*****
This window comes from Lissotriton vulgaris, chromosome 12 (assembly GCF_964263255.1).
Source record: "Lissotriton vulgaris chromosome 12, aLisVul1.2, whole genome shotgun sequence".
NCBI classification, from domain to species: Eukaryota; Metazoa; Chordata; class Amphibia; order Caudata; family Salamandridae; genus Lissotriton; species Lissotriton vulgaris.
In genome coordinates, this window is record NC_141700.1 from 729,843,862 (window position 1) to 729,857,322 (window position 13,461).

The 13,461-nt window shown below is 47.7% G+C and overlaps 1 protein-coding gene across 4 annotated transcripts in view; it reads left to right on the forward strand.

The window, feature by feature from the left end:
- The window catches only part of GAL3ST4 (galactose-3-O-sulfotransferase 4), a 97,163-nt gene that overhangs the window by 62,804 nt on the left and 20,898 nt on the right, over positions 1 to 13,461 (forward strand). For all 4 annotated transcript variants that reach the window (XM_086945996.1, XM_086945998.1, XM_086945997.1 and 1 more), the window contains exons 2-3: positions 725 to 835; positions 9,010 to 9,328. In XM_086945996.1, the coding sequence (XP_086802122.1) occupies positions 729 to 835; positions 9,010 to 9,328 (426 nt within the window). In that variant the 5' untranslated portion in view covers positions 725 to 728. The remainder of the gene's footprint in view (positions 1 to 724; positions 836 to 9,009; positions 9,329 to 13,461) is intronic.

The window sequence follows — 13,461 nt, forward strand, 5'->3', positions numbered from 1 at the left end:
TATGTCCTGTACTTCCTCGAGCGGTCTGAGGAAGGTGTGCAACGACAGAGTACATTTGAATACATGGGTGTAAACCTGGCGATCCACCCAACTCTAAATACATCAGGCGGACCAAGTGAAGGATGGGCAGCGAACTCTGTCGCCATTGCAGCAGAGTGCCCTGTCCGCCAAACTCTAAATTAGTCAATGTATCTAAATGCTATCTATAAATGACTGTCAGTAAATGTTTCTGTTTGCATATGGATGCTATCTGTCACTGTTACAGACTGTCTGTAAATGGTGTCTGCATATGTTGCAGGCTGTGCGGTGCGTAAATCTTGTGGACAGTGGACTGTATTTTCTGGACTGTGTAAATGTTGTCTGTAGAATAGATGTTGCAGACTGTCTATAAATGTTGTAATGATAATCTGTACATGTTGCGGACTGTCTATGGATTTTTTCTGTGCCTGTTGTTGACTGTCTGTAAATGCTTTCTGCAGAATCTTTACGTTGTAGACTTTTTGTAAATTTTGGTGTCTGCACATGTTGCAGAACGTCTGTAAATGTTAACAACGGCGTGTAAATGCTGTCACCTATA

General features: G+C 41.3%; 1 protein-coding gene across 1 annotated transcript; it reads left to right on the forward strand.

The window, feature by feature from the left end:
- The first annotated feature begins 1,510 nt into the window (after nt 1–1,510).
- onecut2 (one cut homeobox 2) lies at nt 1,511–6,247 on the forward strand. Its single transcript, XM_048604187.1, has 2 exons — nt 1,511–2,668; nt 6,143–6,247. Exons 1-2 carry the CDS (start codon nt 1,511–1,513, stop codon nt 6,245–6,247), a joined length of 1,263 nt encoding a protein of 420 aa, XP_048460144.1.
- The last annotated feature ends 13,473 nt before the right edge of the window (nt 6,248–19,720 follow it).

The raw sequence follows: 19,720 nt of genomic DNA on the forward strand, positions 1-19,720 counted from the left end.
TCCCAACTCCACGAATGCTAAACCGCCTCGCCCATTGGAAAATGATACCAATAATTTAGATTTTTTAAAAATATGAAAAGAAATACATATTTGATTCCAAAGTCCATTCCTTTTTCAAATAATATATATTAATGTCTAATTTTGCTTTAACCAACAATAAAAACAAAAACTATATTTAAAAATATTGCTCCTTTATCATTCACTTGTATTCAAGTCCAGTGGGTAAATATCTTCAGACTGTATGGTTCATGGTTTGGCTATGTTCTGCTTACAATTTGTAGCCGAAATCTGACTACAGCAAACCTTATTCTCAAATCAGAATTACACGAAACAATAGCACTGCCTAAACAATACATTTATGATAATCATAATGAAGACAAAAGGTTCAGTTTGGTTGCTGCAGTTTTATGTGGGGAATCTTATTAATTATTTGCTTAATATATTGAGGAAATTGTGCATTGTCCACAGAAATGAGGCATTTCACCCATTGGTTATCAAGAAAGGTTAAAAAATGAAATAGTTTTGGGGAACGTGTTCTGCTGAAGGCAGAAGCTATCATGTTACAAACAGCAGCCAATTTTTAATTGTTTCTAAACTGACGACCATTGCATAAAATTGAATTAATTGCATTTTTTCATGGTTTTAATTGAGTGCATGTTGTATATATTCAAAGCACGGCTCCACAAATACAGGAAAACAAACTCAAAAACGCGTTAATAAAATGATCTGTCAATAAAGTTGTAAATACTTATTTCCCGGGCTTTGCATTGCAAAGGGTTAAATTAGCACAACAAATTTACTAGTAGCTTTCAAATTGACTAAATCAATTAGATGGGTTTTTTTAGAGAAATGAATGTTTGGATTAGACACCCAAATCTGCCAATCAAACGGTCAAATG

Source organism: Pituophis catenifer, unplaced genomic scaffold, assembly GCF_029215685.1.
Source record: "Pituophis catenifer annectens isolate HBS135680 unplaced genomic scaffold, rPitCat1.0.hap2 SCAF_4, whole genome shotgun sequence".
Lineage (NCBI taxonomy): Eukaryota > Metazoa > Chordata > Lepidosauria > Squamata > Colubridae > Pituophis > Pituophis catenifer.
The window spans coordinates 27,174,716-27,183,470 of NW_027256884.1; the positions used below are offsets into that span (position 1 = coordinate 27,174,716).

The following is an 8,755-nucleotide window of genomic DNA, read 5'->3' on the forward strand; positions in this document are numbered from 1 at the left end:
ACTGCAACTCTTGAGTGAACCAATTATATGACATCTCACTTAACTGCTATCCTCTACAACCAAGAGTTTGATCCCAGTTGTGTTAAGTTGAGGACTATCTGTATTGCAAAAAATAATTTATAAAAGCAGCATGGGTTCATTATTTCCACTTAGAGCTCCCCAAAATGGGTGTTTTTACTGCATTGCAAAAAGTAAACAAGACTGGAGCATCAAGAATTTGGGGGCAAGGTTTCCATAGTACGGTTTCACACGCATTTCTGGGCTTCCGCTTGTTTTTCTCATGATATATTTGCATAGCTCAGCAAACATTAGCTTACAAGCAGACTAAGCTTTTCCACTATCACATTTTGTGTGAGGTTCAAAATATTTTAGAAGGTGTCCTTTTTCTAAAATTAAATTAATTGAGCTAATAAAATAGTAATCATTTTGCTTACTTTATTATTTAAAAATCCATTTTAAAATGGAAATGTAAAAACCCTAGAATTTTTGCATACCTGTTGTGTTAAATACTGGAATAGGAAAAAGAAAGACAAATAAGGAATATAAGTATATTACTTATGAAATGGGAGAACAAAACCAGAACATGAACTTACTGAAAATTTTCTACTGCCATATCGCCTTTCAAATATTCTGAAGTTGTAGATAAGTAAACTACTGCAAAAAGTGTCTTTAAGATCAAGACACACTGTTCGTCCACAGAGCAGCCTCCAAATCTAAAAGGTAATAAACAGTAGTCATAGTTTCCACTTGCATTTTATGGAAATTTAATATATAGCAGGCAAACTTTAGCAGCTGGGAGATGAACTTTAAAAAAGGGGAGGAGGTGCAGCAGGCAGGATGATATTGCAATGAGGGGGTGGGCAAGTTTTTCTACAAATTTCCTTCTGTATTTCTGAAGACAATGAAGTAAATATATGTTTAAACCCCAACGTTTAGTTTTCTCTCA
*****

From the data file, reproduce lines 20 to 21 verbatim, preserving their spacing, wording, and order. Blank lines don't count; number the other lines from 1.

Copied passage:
The window spans coordinates 27,174,716-27,183,470 of NW_027256884.1; the positions used below are offsets into that span (position 1 = coordinate 27,174,716).

The following is an 8,755-nucleotide window of genomic DNA, read 5'->3' on the forward strand; positions in this document are numbered from 1 at the left end: